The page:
"Just like the theater, there are so many jobs that go into one bag of popcorn," Wenke said. "You have to pop the popcorn. You have a marketing team to sell it. Our production team makes the graphics and the labels."

When Wenke says no job is off-limits, he means it. The nonprofit makes accommodations to remove accessibility barriers. The elevator installed in the theater is one example: If someone who uses a wheelchair wants to work in the projection room, they can use the elevator to do so.

"When it comes to popcorn specifically, we have everything color-coded to help with organization. We have images — large images — as we do have some Prospects that have difficulty reading," he said, explaining that the brand refers to employees as Prospects. "We have graphics in the kitchen that show measuring sizes represented by Mama Bear, Baby Bear, Goldilocks and Papa Bear. We have C-Pen readers that can scan a text and read it out loud."

Out of 125 Prospects, or employees, 75 percent identify as having a disability, Wenke said. That is much higher than the average business. And unlike many other businesses that employ people with disabilities, there isn’t a classification of jobs that are solely available to them. Those who self-identify as having a disability occupy all kinds of roles within the company — from the kitchen and box office all the way to the C-suite.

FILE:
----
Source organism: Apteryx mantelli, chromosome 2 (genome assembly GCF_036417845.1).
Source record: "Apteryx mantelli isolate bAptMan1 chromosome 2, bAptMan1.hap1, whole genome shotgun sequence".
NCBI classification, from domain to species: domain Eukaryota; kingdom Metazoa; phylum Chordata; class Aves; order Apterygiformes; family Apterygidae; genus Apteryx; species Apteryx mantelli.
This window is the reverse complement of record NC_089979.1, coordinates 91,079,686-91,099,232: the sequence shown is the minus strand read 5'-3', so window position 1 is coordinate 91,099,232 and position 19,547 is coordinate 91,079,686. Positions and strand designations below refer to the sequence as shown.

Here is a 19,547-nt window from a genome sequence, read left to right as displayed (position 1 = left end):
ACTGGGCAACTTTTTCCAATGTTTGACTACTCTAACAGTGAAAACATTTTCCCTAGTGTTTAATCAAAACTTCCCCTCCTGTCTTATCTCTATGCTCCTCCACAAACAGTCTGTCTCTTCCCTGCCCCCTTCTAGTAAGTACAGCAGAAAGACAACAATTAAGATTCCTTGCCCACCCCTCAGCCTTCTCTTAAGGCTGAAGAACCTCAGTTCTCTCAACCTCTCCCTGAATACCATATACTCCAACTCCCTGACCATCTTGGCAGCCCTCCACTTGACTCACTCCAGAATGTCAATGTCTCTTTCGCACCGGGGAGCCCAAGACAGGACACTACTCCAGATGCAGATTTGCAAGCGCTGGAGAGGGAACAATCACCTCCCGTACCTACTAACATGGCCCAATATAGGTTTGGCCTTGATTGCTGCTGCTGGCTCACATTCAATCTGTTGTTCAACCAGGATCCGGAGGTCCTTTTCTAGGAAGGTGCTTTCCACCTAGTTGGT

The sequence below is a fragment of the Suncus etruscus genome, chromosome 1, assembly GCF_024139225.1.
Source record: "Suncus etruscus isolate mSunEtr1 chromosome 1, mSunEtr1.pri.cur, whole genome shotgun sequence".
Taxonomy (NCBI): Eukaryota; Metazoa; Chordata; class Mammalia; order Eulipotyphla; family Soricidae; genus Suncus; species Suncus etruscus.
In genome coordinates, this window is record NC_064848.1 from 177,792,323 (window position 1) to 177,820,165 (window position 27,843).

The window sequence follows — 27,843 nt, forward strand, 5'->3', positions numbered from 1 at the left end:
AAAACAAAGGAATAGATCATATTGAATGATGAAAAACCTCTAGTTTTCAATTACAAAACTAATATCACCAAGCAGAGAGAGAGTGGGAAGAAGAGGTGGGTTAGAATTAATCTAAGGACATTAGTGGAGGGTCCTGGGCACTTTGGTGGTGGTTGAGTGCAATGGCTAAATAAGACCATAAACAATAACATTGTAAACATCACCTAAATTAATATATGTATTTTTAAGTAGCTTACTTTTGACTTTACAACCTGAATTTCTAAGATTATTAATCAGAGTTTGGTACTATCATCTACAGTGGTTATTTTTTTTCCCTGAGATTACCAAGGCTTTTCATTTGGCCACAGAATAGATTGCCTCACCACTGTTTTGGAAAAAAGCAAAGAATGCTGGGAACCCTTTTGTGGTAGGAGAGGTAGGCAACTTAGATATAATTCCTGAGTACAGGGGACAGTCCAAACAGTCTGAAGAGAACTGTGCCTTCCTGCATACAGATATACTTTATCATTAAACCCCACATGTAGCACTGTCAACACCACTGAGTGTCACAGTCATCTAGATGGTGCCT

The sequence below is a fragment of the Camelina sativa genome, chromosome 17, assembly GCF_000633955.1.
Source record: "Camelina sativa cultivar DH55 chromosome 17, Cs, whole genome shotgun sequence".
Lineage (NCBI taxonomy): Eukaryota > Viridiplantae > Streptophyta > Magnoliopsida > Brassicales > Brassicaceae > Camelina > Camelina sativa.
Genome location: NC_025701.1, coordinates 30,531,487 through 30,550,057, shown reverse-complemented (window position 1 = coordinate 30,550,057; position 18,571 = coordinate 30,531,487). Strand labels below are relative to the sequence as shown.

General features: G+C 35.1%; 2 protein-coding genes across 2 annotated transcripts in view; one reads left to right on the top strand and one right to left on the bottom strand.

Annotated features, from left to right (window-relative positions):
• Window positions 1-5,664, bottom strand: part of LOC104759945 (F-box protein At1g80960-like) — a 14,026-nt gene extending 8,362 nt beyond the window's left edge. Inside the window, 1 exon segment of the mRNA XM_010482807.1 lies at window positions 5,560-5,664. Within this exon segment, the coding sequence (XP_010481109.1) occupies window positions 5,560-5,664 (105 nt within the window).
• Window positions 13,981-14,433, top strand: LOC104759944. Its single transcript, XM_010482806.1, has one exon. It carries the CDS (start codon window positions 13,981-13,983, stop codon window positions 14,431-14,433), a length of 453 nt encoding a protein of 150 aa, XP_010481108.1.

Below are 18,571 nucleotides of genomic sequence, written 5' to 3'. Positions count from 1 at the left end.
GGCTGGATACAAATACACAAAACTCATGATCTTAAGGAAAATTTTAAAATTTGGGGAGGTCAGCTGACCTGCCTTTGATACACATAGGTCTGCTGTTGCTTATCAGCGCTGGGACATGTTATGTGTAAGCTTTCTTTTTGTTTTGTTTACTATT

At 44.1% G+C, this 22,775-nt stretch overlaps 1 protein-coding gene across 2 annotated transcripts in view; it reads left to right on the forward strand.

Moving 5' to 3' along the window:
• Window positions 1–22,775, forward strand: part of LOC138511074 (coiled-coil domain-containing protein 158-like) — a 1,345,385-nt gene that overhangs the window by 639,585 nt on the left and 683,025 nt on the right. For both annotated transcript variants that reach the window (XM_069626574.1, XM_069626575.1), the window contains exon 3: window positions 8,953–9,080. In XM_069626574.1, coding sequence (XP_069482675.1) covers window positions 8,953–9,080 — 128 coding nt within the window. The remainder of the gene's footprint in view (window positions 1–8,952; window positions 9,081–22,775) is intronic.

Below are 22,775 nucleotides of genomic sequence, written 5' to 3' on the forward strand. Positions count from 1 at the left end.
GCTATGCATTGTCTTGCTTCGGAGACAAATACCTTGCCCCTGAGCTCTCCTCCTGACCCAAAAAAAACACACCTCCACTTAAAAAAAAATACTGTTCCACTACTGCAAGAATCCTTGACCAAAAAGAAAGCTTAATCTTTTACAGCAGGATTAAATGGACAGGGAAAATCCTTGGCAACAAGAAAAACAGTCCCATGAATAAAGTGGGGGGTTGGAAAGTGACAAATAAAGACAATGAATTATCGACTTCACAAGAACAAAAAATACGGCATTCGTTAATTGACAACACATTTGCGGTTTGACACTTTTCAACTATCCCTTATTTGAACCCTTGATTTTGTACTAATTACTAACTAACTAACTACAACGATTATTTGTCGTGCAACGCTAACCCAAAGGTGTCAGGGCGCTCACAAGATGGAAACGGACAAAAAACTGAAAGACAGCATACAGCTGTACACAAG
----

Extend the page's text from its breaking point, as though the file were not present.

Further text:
"There are many times when people come into the theater and say, 'Hey, I heard you have this mission, but everything's running smoothly,'" he said. "I think there's some notion that when you come here you're going to see people screaming, shouting, running. It's totally not that because, again, matching the appropriate job with the appropriate person is what's going to occur [here]. So there’s no distinction. I'm held to the same standards as somebody who just started yesterday. And that's how it has to be."